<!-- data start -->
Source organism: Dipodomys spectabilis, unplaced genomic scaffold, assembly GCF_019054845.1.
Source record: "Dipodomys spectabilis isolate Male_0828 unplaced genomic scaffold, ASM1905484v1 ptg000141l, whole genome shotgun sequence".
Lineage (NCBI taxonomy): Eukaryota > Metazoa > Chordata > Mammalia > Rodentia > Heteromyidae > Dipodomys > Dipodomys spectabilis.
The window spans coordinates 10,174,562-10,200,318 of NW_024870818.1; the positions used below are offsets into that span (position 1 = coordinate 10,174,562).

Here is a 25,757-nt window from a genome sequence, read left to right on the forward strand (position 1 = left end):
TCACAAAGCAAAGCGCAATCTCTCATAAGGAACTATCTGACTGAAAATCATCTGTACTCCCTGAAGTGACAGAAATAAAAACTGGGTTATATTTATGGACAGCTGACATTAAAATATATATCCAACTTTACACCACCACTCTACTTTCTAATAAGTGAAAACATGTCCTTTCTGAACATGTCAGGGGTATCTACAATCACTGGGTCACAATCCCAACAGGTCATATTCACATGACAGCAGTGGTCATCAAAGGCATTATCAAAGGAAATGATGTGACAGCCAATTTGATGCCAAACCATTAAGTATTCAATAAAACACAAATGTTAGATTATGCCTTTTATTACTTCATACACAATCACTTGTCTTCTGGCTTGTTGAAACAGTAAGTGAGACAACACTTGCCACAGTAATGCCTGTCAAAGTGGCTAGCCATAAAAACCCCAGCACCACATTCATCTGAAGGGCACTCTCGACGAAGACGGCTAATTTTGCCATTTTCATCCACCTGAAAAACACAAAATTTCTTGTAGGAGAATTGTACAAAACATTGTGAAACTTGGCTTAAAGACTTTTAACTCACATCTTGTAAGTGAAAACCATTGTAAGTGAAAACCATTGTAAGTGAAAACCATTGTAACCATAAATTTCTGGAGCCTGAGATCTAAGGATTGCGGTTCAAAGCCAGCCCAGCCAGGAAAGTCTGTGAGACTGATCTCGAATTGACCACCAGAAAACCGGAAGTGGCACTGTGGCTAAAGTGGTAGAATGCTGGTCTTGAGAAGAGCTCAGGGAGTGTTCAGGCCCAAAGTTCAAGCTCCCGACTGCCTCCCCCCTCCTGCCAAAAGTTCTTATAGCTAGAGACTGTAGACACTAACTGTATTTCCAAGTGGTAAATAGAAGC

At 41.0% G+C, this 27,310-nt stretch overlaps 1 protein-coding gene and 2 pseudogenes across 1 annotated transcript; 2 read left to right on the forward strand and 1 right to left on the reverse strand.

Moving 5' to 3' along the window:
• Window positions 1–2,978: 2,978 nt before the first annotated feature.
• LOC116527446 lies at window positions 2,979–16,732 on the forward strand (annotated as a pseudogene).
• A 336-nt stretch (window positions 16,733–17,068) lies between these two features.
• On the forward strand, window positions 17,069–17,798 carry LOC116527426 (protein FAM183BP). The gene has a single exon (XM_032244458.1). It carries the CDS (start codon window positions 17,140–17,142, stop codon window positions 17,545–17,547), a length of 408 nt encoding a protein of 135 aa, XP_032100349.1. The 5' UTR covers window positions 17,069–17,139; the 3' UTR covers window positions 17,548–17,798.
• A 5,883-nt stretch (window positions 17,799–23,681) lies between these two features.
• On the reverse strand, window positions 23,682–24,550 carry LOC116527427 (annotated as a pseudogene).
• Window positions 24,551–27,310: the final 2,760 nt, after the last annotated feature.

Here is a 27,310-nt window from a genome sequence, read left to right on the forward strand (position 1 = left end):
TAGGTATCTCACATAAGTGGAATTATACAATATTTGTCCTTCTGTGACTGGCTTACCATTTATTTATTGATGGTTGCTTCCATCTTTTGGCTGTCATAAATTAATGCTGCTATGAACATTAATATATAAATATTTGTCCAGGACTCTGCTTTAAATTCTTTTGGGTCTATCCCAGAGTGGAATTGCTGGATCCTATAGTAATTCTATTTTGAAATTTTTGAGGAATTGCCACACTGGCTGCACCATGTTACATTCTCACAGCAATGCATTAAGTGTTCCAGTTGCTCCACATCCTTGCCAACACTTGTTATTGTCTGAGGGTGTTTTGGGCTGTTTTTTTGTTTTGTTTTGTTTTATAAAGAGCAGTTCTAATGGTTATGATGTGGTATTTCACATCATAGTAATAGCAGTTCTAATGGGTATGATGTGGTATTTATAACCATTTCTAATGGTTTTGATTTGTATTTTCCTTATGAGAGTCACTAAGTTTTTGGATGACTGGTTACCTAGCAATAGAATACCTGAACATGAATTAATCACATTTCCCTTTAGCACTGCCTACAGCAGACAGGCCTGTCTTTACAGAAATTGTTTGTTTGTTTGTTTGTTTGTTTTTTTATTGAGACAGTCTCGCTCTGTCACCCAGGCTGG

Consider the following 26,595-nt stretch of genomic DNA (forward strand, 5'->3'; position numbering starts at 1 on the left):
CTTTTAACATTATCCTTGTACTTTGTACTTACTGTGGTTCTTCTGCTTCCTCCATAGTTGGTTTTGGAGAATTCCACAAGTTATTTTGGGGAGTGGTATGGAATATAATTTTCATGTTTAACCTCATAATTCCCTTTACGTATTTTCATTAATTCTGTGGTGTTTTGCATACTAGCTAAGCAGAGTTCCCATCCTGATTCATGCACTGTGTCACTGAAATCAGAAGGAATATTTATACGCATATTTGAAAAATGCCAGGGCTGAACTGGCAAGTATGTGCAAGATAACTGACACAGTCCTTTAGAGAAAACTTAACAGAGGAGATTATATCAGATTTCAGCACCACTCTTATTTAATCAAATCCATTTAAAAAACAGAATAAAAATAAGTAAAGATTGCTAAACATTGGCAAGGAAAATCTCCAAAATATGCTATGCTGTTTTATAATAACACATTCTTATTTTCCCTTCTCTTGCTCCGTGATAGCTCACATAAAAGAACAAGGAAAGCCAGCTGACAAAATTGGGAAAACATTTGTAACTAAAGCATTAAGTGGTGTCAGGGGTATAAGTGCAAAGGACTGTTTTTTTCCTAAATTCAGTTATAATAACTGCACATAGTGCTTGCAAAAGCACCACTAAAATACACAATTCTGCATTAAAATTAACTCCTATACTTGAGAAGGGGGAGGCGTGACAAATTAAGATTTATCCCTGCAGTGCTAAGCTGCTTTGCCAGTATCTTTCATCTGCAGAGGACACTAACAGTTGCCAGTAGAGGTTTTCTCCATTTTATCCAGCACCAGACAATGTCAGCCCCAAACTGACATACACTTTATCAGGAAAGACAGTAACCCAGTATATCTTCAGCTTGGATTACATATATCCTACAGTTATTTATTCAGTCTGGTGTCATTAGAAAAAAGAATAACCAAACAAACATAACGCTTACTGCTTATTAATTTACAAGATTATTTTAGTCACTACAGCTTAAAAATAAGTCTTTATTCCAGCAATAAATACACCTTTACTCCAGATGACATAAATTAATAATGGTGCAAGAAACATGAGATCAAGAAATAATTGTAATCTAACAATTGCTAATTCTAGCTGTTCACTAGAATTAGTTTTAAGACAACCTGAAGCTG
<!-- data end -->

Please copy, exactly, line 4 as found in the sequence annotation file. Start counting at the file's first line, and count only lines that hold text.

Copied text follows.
The window spans coordinates 10,174,562-10,200,318 of NW_024870818.1; the positions used below are offsets into that span (position 1 = coordinate 10,174,562).